The Divisional Court held that insurance under the Intact policy issued to Perets’ father was not “available” to Perets, since she was a listed (but not a named) insured, concluding that section 2.2.4 of the OAP 1 provided coverage for rental vehicles only to the named insured:

[11]    Section 2.2.4 of the OAP 1 provides that liability coverage is available for rental vehicles, but only when rented by "you" (defined in s. 1.3 as the named insured) or your spouse:

Automobiles, other than a described automobile, are covered as described in this subsection when rented by you, or by your spouse who lives with you, for periods of not more than 30 days, but only with respect to the liability of the person renting the automobile arising from the negligence of the driver of that automobile...

 [12]    The term "named insured" means the person or entity in whose name the policy is issued: Portch v. Markel Insurance Co. of Canada, 1996 CarswellOnt (Ont Insurance Comm.), para 82. In this case, Ms. Perets' father was the named insured. She was a "listed driver" only.

 [13]    Since Ms. Perets was not the named insured or his spouse, under the clear and unambiguous language of the OAP 1 she was not covered for a rental vehicle: see Ontario (Minister of Finance) v. Intact, 2013 ONSC 1457, paras. 32-34.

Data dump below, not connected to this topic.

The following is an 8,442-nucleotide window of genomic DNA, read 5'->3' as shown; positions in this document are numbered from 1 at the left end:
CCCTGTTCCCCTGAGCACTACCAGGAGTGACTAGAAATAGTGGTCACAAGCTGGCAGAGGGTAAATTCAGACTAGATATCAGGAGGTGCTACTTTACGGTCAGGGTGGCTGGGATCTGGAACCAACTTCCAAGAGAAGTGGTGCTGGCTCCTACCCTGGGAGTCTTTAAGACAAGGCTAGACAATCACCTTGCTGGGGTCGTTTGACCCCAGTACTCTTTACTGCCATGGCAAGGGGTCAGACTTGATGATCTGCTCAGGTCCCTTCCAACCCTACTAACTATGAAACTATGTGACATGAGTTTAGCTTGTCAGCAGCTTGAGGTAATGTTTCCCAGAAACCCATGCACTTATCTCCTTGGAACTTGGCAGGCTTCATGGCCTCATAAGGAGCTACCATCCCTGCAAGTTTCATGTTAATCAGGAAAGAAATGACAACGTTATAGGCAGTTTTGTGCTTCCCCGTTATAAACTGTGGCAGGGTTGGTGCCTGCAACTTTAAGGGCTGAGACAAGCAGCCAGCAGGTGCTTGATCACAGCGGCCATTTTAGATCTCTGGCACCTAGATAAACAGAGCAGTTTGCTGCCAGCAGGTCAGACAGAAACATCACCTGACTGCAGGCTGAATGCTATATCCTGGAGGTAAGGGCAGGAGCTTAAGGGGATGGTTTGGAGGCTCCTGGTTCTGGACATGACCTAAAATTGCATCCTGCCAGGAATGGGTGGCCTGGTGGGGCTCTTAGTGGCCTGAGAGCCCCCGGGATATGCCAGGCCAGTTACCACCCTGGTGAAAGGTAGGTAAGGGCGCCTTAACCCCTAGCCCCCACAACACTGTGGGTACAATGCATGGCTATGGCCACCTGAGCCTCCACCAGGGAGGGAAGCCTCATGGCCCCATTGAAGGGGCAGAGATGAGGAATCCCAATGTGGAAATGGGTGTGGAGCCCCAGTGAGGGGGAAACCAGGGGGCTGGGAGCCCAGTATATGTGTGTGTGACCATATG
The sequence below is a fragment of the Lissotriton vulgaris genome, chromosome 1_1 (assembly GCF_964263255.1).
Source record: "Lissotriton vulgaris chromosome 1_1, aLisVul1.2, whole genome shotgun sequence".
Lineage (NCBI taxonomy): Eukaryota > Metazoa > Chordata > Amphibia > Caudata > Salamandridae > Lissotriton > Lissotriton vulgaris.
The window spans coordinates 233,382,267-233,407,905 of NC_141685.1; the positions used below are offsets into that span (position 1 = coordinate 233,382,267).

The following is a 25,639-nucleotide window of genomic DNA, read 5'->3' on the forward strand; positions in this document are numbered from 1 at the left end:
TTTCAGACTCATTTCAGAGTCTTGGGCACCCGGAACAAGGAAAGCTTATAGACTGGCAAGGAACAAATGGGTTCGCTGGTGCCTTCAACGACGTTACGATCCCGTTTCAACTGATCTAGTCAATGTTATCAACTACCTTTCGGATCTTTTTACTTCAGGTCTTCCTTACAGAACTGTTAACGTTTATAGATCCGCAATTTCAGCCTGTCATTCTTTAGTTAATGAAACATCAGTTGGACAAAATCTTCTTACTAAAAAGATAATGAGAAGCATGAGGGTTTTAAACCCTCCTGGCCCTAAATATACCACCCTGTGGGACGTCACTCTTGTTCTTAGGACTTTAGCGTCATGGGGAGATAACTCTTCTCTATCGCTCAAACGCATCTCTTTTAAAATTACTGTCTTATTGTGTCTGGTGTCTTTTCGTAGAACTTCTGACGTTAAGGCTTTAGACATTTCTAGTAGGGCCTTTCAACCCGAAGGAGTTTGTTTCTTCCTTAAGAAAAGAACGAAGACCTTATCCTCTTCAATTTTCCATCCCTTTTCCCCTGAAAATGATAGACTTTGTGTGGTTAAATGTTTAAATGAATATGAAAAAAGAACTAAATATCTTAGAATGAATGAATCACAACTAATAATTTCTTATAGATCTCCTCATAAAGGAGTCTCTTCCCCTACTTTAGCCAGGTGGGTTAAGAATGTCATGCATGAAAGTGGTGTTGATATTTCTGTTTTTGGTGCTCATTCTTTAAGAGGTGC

The Court rejected Enterprise’s argument that there was a discrepancy between the wording of the OAP 1 and the Insurance Act, and that the statutory language should prevail in Enterprise’s favour. The Court noted that the priority provisions of the Insurance Act only apply where the policy provides coverage and that the Act does not purport to create insurance coverage where none is available:

[15]    We reject these submissions. First, we see no conflict between the interaction of s. 277(1.1) of the Act and terms of the Policy. Section 277(1.1) only applies if indemnity under a policy is available. That availability must first be determined according to the terms of the policy. If coverage is not available under those terms, the statutory provisions do not come into play.

[16]    Second, s. 277(1.1) of the Act simply sets out the priority ranking of the various insurance coverage that is available where a rental car is involved in an accident. It does not purport to create insurance coverage where none is available. In this case, it is clear that insurance coverage was not available to Ms. Perets for the rental car since she was only a listed driver under the Policy. Section 277(1.1)(2) therefore did not apply and it fell to Enterprise's insurer to provide coverage for the accident.

COMMENTARY:

Although the Ontario Insurance Act priority provisions with respect to rental vehicles are somewhat different (and definitely less complex) than those set out in the Alberta legislation (the Insurance Act, R.S.A 1980, c. I-3, section 596 and the Miscellaneous Insurance Provisions Regulation, Alta Reg 120/2011, section 7.1), these principles should apply in Alberta. Accordingly, for an insurer to even have standing to be considered for priority, it must provide coverage to the party specified in the legislation. Also, the term “insured named in a contract” means the named insured and not a listed driver (such as a principal or occasional driver).